Cathy Gilbert, mom of fifteeen kids, four by birth, eleven by adoption, compares adopting a challenging child with running an Ice Marathon—the preparation and the race may test your limits but, like completing a marathon, the rewards come later.
My son, grandson, and daughter-in-law were here for dinner today. This is the son who was adopted at 12 and whose profile description most people would run a mile from.
Though that son, his dad, and I, are survivors of what certainly was a challenging adoption, the end result is a well connected son who is a really good dad to his child, and a devoted partner to his wife. Just the other day, one of our other kids commented on this son’s parenting skills, when he said, “Mom, he learned that from you.”
Even though we didn’t parent him when he was a toddler, our son watched us parent toddlers and learned what good parenting should look like. I think he’d agree with this because he recently said to someone, “Their parenting is a very good example for me now with my son.”
So, how did we get from disruptive 12-year-old to a well attached, fairly normal, 25-year-old? We did it by hanging in there and always, no matter what was happening, being confident that we could manage. It was also because we looked at his difficult behaviour as a form of communication—because it always is—and by using other supports when we needed them.
Even though our son often tried to tell us he knew how to make his own decisions (having been forced to do so at a very young age), we always managed to stay in charge. We also reminded him that, although bad things had happened to him in the past, they weren’t going to keep happening—we were around to keep him safe.
We also kept going because we were able to have optimism, even when we didn’t really feel optimistic, and we faced the reality that we had to hang in there past the testing stage (which went on for quite a while) because the saddest adoption breakdowns are those where kids have almost reached the point of attaching (and given up on some of the testing) but the parents just can’t take it anymore. Those kids leave the family thinking that life was just as they would have predicted—lousy and unforgiving, and never going to bring them happiness and love.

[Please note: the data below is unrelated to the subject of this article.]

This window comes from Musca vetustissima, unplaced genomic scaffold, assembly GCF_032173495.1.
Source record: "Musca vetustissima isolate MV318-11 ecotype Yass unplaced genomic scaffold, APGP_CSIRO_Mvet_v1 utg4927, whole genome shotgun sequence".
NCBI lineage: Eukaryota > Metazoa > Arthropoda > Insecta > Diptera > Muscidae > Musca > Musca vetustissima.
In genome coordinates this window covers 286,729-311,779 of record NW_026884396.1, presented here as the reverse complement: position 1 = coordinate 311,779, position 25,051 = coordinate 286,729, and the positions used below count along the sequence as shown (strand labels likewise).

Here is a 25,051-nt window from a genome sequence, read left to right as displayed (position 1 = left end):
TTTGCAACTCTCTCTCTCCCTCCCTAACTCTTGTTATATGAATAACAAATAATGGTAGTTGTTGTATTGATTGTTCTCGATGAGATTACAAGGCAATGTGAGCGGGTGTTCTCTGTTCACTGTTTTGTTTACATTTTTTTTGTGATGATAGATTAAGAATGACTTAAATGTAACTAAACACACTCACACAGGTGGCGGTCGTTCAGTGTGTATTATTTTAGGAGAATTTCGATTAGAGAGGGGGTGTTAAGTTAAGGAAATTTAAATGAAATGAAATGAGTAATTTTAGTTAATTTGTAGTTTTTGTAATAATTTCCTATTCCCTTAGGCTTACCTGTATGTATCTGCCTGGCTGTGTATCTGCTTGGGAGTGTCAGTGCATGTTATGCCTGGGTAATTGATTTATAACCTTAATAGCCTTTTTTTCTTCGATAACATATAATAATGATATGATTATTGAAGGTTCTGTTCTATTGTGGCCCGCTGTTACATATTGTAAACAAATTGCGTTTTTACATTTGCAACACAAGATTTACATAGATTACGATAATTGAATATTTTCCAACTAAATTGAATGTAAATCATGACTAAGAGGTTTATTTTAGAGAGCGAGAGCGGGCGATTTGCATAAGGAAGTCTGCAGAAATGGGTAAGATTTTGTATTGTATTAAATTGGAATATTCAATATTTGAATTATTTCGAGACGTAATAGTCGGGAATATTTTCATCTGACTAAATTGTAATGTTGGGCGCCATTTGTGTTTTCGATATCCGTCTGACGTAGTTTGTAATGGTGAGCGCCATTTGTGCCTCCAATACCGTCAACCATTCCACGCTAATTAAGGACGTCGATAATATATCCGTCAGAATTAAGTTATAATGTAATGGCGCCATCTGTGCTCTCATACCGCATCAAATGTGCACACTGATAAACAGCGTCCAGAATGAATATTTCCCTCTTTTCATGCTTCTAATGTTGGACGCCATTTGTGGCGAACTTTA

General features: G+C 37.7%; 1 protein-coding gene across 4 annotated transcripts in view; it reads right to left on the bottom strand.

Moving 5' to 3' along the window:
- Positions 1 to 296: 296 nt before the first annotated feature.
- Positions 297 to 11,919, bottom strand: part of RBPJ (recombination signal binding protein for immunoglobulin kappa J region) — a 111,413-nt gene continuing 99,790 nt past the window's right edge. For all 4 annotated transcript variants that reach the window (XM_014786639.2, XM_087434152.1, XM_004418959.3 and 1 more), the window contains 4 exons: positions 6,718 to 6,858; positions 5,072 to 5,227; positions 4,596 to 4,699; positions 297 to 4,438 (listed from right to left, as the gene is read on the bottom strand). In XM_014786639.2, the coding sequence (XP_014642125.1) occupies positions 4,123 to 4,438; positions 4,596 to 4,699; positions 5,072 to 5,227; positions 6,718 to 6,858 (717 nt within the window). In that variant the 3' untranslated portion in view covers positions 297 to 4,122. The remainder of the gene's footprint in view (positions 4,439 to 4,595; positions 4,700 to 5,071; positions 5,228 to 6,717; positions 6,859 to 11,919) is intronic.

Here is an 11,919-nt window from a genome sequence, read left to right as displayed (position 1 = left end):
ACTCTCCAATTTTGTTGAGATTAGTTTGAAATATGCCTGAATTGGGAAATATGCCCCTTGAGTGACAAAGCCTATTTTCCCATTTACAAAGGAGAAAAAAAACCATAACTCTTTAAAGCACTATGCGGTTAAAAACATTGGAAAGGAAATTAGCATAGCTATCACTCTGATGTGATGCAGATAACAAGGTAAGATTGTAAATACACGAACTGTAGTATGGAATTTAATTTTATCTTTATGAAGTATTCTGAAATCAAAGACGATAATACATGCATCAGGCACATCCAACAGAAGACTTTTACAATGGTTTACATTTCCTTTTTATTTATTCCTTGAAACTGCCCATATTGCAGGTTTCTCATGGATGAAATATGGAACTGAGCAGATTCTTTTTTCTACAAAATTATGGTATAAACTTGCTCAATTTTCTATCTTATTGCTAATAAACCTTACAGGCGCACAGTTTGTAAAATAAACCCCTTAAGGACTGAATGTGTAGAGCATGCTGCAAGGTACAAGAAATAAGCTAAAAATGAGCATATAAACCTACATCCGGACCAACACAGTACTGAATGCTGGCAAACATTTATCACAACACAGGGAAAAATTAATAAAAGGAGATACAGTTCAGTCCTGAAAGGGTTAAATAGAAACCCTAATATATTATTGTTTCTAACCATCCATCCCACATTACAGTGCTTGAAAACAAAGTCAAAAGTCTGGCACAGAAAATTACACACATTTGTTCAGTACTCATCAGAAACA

So, having walked the walk quite a few times now, and having witnessed the transformation of kids who really didn’t believe in us when they first came to our family, I can tell you that the best advice is simply to go the distance.
Recently, there was a woman on CBC speaking about running an Ice Marathon in Antarctica. She said you have to be really aware of your body—you don’t want to get warm enough to sweat but you also have to keep warm, or you’ll get frostbite. Another commentator on the show said that, though it would be slow and difficult and possibly very draining, even with little experience you could do the race as long as you were determined and trained properly. To me, this sounded just like parenting a challenging child.
So, if you have little parenting experience, taking on a marathon child will be okay as long as you are determined and train properly. But be prepared for it to be slow, difficult, and draining. But think of the great feeling when you get to the finishing line. By the way, they also have a 100km Ice Marathon. I think that compares to adopting a sibling group. A bit more draining, but surely a great feeling when you’re done.